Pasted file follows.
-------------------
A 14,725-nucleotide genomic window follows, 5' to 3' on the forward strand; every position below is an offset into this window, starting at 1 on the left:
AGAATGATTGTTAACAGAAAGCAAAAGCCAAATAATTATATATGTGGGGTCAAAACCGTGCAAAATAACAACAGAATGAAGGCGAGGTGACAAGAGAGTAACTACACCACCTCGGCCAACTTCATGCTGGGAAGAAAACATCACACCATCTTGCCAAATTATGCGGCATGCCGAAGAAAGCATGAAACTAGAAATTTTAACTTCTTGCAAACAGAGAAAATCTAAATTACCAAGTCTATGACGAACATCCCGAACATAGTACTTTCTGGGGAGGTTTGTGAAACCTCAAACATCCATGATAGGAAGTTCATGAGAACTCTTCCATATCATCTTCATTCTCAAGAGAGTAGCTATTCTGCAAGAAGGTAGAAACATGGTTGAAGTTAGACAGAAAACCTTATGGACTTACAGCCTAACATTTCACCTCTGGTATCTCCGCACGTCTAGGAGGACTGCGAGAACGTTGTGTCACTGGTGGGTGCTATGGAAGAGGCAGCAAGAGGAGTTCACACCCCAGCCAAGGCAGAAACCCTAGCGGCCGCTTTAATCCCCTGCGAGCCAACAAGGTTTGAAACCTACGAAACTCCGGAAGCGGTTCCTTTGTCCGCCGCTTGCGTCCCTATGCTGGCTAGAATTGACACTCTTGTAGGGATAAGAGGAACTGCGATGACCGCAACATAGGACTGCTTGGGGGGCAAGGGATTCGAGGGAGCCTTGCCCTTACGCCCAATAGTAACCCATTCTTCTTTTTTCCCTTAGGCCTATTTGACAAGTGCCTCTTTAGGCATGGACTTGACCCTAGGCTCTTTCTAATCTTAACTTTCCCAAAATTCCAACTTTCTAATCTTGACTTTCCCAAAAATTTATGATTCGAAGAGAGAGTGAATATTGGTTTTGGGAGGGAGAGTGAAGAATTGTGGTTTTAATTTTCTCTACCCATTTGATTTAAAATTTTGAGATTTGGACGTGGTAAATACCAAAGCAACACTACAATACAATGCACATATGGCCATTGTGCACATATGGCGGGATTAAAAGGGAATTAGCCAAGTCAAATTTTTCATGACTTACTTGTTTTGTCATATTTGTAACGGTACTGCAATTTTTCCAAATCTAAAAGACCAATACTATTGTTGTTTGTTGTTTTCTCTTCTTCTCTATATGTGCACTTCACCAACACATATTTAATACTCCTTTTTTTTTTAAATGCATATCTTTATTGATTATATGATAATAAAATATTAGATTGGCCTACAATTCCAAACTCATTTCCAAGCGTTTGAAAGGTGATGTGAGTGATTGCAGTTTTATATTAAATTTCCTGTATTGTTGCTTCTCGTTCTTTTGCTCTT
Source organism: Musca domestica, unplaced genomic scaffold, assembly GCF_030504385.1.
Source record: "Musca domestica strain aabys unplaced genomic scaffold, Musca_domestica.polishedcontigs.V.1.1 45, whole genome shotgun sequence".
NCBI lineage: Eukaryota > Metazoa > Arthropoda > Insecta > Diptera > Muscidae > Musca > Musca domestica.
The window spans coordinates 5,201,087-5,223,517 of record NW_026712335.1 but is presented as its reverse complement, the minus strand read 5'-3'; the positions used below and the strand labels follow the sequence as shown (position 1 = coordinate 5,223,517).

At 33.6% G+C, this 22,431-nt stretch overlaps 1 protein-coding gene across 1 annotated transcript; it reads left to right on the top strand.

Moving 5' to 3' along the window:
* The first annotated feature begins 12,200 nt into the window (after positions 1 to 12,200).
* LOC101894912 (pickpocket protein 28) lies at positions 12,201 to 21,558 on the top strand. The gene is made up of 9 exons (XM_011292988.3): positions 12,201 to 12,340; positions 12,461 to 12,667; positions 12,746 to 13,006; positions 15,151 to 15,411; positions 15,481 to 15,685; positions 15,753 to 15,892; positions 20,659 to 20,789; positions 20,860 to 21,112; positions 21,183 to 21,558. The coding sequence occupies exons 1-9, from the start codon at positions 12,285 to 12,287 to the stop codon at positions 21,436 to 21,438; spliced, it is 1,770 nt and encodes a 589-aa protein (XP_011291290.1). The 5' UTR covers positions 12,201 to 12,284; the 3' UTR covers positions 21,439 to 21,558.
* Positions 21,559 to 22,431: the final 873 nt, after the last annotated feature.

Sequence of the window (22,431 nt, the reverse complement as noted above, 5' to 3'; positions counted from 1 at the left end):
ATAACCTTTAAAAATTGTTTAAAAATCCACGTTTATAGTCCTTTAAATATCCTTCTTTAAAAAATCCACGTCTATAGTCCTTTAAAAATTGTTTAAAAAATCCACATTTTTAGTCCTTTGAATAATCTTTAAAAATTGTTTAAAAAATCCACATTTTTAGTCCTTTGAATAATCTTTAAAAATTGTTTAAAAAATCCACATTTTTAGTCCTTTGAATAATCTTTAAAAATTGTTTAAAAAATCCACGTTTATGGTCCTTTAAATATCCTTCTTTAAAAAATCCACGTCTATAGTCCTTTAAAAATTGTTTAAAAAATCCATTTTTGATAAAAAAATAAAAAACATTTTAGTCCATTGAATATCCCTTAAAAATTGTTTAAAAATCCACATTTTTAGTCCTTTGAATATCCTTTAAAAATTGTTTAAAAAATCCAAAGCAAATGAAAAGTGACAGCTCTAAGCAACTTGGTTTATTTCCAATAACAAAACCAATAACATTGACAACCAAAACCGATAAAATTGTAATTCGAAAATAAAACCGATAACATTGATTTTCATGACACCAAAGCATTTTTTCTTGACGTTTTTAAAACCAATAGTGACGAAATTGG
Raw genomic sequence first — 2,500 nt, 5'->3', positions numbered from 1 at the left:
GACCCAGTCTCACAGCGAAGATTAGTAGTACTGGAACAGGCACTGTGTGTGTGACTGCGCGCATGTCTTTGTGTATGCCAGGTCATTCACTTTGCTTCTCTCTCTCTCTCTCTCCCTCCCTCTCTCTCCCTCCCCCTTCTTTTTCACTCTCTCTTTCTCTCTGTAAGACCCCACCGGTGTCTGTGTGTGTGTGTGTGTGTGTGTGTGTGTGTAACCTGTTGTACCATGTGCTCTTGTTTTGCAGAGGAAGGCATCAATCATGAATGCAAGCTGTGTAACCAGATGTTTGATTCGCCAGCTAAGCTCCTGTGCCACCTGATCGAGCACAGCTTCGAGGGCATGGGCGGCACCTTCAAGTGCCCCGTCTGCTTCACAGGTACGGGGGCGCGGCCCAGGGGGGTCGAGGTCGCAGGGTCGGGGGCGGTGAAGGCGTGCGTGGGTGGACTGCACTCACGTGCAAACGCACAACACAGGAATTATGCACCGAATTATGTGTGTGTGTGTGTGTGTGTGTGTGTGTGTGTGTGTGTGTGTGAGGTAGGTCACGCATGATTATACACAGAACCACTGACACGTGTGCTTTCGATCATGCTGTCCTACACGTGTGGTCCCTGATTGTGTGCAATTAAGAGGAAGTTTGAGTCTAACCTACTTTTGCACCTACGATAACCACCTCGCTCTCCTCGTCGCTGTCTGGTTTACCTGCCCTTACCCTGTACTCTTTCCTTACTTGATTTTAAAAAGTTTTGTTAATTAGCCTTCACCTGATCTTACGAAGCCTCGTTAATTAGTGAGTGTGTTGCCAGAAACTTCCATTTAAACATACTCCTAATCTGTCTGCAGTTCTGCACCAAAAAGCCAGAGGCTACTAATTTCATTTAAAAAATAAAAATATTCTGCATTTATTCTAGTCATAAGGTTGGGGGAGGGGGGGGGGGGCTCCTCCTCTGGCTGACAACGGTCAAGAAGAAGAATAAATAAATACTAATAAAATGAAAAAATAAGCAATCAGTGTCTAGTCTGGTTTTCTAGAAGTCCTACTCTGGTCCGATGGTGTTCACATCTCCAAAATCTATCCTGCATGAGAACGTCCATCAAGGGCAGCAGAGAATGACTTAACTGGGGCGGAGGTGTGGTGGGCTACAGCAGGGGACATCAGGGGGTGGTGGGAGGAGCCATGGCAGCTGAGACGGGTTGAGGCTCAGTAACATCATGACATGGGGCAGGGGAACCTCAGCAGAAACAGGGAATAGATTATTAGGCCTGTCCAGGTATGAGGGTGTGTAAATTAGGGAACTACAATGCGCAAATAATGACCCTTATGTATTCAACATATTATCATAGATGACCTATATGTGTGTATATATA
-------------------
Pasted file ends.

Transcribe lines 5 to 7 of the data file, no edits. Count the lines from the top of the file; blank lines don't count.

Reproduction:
NCBI lineage: Eukaryota > Metazoa > Arthropoda > Insecta > Diptera > Muscidae > Musca > Musca domestica.
The window spans coordinates 5,201,087-5,223,517 of record NW_026712335.1 but is presented as its reverse complement, the minus strand read 5'-3'; the positions used below and the strand labels follow the sequence as shown (position 1 = coordinate 5,223,517).

At 33.6% G+C, this 22,431-nt stretch overlaps 1 protein-coding gene across 1 annotated transcript; it reads left to right on the top strand.